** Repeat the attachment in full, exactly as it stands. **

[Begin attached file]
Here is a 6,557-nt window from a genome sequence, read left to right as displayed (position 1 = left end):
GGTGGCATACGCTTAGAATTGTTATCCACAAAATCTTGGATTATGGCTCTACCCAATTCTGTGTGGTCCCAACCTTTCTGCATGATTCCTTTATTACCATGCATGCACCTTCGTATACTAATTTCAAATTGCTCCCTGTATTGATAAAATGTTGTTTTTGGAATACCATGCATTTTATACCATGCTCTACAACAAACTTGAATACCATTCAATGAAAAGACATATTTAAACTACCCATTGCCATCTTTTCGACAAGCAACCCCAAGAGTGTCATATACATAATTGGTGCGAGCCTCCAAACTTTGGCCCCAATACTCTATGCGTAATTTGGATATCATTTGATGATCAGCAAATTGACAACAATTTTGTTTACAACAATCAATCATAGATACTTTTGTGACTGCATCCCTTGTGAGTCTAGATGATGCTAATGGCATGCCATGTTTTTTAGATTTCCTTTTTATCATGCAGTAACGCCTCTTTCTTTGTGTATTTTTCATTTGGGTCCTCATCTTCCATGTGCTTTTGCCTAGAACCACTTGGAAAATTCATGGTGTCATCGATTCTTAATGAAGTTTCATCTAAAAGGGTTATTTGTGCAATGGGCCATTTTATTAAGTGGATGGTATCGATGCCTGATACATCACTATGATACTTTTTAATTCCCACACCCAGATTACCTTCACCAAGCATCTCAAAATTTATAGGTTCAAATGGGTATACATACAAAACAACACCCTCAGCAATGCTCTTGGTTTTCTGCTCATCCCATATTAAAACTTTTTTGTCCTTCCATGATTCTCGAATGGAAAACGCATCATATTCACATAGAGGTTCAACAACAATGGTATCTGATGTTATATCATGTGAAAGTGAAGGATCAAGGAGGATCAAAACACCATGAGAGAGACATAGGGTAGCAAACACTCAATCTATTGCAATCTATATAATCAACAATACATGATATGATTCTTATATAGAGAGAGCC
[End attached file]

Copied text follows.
Here is a 6,557-nt window from a genome sequence, read left to right as displayed (position 1 = left end):
GGTGGCATACGCTTAGAATTGTTATCCACAAAATCTTGGATTATGGCTCTACCCAATTCTGTGTGGTCCCAACCTTTCTGCATGATTCCTTTATTACCATGCATGCACCTTCGTATACTAATTTCAAATTGCTCCCTGTATTGATAAAATGTTGTTTTTGGAATACCATGCATTTTATACCATGCTCTACAACAAACTTGAATACCATTCAATGAAAAGACATATTTAAACTACCCATTGCCATCTTTTCGACAAGCAACCCCAAGAGTGTCATATACATAATTGGTGCGAGCCTCCAAACTTTGGCCCCAATACTCTATGCGTAATTTGGATATCATTTGATGATCAGCAAATTGACAACAATTTTGTTTACAACAATCAATCATAGATACTTTTGTGACTGCATCCCTTGTGAGTCTAGATGATGCTAATGGCATGCCATGTTTTTTAGATTTCCTTTTTATCATGCAGTAACGCCTCTTTCTTTGTGTATTTTTCATTTGGGTCCTCATCTTCCATGTGCTTTTGCCTAGAACCACTTGGAAAATTCATGGTGTCATCGATTCTTAATGAAGTTTCATCTAAAAGGGTTATTTGTGCAATGGGCCATTTTATTAAGTGGATGGTATCGATGCCTGATACATCACTATGATACTTTTTAATTCCCACACCCAGATTACCTTCACCAAGCATCTCAAAATTTATAGGTTCAAATGGGTATACATACAAAACAACACCCTCAGCAATGCTCTTGGTTTTCTGCTCATCCCATATTAAAACTTTTTTGTCCTTCCATGATTCTCGAATGGAAAACGCATCATATTCACATAGAGGTTCAACAACAATGGTATCTGATGTTATATCATGTGAAAGTGAAGGATCAAGGAGGATCAAAACACCATGAGAGAGACATAGGGTAGCAAACACTCAATCTATTGCAATCTATATAATCAACAATACATGATATGATTCTTATATAGAGAGAGCC